493d Fighter Squadron Patch – Plastic Backing
A 9W x 11.2H cm(as 4″) squadron patch of the 493d Fighter Squadron with Plastic Backing.
World War II
Activated as a Southeastern Air District Army Air Corps training squadron, equipped with a variety of second-line aircraft, both single and twin engine, preparing its pilots and maintenance crews for eventual combat. After the Pearl Harbor Attack, the squadron flew antisubmarine patrols from, March–April 1942. Resumed aircrew training, many of the group’s members went on to serve in squadrons stationed in Europe and the Pacific theaters.
Eventually coming under the AAF III Fighter Command in 1944, trained replacement pilots with P-47 Thunderbolts, Converted in January 1944 to an operational fighter squadron with the end of RTU training. Deployed to the European Theater of Operations (ETO), being assigned to the IX Fighter Command in England, March 1944.
Almost immediately after their arrival, the squadron began a rigorous training program, flying dive-bombing, glide bombing, night flying, low-level navigation, smoke laying, reconnaissance, and patrol convoy sorties. Over the next two months, the number of sorties steadily increased and the squadron flew its first combat mission on 20 April 1944—an uneventful fighter sweep of the occupied French coast.
Assisted the Normandy invasion by dropping bombs on bridges and gun positions, attacking rail lines and trains, and providing visual reconnaissance reports. Moved to France in mid-June 1944, supporting ground operations of Allied forces moving east across northern France throughout the war: primarily providing support for the United States First Army. Eventually was stationed in Occupied Germany on V-E Day.
On 5 July 1945, the squadron arrived in Laon, France. After a few weeks back in France the squadron received orders to return to the US. With many of the members separating at port, those remaining set up the headquarters at Seymour Johnson Field, North Carolina and was programmed for deployment to Okinawa to take part in planned Invasion of Japan. Training discontinued after Atomic bombings of Hiroshima and Nagasaki and the sudden end of the Pacific War.
Two months later on 7 November 1945, the squadron inactivated as part of the massive postwar draw down.
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Reactivated in 1952 as a NATO Fighter-Bomber squadron assigned to France. Equipped initially with F-84G Thunderjets, upgraded in 1954 to F-86F Sabre aircraft. conducted operational readiness exercises and tactical evaluations. Honing bombing and gunnery skills. The squadron frequently deployed to Wheelus AB, Libya for training.
Then in late 1956 the squadron upgraded to the F-100D Super Sabre. However, the nuclear-weapon-capable F-100 caused disagreements with France concerning atomic storage and custody issues within NATO, resulting in a decision to remove Air Force atomic-capable units from French soil. On 15 January 1960, the squadron and its host 48th TFW moved to RAF Lakenheath, UK.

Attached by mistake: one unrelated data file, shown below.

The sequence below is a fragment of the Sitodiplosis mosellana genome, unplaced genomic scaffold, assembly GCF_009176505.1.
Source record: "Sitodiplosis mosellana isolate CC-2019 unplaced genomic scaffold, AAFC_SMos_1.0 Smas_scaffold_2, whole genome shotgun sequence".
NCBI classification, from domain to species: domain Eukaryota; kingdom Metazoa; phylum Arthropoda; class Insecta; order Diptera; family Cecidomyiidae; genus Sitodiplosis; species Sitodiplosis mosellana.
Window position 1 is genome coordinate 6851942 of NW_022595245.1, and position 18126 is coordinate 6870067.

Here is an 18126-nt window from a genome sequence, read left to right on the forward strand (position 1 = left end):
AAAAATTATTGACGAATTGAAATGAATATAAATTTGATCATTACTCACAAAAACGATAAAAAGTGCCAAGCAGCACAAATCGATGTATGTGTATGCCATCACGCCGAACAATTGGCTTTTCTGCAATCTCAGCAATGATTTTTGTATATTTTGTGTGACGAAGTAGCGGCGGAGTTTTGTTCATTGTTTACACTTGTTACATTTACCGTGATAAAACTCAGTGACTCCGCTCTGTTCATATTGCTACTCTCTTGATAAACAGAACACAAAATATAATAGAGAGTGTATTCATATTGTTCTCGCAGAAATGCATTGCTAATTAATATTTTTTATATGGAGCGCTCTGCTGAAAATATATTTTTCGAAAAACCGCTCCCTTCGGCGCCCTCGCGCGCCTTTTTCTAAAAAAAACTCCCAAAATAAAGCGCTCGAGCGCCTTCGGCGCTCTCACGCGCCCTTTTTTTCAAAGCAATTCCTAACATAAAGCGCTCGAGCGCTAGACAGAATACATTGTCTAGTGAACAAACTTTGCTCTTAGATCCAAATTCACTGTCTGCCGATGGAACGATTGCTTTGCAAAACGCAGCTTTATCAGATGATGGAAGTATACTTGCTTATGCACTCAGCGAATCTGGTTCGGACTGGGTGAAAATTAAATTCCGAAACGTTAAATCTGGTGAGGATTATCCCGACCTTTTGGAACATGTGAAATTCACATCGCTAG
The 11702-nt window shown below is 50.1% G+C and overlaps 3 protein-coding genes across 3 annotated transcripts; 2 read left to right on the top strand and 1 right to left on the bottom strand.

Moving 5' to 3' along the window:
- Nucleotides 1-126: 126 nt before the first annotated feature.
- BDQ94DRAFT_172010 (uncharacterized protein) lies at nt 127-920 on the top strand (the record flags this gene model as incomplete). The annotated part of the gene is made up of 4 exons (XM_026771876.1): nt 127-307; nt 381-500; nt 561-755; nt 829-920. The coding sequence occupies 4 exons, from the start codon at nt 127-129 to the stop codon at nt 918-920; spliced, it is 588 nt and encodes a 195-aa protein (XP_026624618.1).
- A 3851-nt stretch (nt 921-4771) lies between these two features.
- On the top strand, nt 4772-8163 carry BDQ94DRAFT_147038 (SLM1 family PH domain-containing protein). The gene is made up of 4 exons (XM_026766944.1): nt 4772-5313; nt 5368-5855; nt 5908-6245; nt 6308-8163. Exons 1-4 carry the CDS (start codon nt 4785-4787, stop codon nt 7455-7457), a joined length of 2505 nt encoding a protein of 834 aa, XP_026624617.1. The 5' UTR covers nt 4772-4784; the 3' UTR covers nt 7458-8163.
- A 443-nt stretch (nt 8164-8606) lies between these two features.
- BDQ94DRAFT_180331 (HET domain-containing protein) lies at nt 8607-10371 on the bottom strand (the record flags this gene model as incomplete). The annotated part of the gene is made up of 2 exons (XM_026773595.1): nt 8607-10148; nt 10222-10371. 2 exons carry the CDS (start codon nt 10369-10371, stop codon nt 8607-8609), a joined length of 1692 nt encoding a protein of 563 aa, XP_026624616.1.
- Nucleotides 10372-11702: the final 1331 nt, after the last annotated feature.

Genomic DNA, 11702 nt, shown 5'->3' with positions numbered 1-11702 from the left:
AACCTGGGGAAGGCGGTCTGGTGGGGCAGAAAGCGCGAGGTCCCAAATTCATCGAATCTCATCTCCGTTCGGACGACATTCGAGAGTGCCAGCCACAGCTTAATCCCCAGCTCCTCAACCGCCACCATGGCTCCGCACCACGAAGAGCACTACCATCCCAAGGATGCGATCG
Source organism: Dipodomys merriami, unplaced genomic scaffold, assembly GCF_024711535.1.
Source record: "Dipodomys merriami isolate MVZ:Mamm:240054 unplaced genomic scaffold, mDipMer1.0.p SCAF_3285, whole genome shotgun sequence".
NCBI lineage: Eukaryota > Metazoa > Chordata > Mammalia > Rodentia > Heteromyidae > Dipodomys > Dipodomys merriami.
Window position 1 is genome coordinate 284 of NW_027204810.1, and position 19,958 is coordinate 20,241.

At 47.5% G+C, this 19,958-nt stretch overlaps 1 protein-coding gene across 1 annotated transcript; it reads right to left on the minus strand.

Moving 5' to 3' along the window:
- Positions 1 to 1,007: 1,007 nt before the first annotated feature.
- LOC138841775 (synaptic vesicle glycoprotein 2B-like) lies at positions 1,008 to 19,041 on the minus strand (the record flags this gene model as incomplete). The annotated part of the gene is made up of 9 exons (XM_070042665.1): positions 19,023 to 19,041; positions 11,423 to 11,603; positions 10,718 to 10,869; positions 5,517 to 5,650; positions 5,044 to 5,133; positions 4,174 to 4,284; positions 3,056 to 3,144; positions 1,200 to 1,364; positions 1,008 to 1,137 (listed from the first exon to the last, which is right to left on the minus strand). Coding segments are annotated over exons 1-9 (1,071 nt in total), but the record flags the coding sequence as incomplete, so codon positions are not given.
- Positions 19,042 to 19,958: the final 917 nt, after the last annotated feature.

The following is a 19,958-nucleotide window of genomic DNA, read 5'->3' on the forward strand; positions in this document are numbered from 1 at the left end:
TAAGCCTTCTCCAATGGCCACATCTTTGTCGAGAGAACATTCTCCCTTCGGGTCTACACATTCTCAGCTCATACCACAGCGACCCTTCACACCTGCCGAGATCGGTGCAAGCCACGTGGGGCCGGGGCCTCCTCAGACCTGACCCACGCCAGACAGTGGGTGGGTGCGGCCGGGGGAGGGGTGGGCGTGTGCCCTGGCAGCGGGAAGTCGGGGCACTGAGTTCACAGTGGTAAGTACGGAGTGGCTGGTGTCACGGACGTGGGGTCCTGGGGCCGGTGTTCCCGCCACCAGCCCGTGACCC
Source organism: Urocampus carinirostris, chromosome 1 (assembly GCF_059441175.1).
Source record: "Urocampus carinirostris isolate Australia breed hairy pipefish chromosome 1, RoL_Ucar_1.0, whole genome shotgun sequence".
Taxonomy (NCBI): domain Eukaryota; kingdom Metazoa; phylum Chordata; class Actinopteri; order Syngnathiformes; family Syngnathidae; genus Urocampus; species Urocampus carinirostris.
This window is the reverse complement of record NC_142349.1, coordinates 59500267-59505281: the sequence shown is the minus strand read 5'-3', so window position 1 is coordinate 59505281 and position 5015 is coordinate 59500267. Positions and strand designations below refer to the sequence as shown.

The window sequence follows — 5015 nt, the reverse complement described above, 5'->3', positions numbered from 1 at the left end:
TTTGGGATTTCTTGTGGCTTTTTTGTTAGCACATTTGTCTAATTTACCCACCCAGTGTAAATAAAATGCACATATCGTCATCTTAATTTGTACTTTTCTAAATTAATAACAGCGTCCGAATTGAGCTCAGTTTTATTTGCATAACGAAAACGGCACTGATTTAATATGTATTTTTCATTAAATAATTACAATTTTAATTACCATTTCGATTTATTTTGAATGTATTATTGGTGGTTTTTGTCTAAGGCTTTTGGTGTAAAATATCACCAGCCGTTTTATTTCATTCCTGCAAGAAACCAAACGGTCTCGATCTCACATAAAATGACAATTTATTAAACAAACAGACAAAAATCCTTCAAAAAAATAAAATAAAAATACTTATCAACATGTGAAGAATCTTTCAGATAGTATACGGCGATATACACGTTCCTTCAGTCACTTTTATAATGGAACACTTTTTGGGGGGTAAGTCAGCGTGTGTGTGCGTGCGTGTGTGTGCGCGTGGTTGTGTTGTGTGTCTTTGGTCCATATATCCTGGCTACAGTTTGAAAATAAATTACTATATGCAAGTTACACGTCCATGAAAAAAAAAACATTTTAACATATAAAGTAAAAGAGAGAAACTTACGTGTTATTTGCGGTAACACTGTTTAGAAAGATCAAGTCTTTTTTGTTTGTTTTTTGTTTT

Between 1960 and 1972, the squadron’s F-100 fleet maintained its readiness by participating in a number of USAFE and NATO exercises training to react to possible aggression from the Soviet Union. They underwent a series of NATO tactical evaluations. The squadron conducted several deployments to Turkey, Italy, Spain, and across the United Kingdom.
Beginning in late 1971, the squadron started its conversion to the McDonnell Douglas F-4D Phantom II, with the aircraft being transferred from the 81st TFW at RAF Bentwaters. The conversion to the F-4D took several years, with the last F-100 departing in August 1974. With the arrival of the Phantoms, the F-4s adopted a common tail code of “LK”. This tail code lasted only a few months as in July and August 1972 the 48th TFW further recoded to “LN”.
The F-4’s service with squadron was short as operation “Ready Switch” transferred the F-4D assets to the 474th TFW at Nellis AFB Nevada. The 474th sent their General Dynamics F-111As to the 347th TFW at Mountain Home AFB Idaho, and the 347th sent their F-111Fs to Lakenheath in early 1977. Unlike the previous F-4 transition, the F-111 change took place quickly and without any significant problems. Almost immediately after changing aircraft, the squadron began a series of monthly exercises and deployments that took the Liberty Wing to Italy, Iran, Greece, and Pakistan.
The 48th TFW also participated in Operation El Dorado Canyon, the air raid on Tripoli, Libya on 14 and 15 April 1986. It flew combat missions in Southwest Asia from, January–February 1991 as part of Operation Desert Storm.
In the midst of the organizational changes, the squadron switched aircraft again, exchanging the F-111s for the F-15C/D Eagle in early February 1994. This marked the first time that the squadron had flown a specifically air-to-air weapon system, after flying for more than 50 years with an air-to-ground mission. The squadron received the last production block of new F-15 Eagles.
The squadron participated in Operation Odyssey Dawn in Libya in March 2011, along with numerous deployments to Southwest Asia supporting Air Expeditionary units as part of the ongoing Global War on Terrorism as part of Operation Iraqi Freedom (OIF) and Operation Enduring Freedom (OEF). 
In 2015, the squadron was named the best fighter squadron in the Air Force, earning the Raytheon Trophy for 2014. During tensions in the Ukraine that threatened stability in Eastern Europe, the 493d deployed to Lithuania in less than 20 hours, to supplement the Baltic Air Policing mission. The squadron intercepted 31 Russian air force aircraft when they threatened or violated Baltic airspace. This deployment came while the squadron was simultaneously supporting a deployment to Iceland. “The squadron ‘adopted’ an orphanage in Lithuania, with airmen visiting and caring for kids for four months. The Raytheon award was the fourth for the squadron.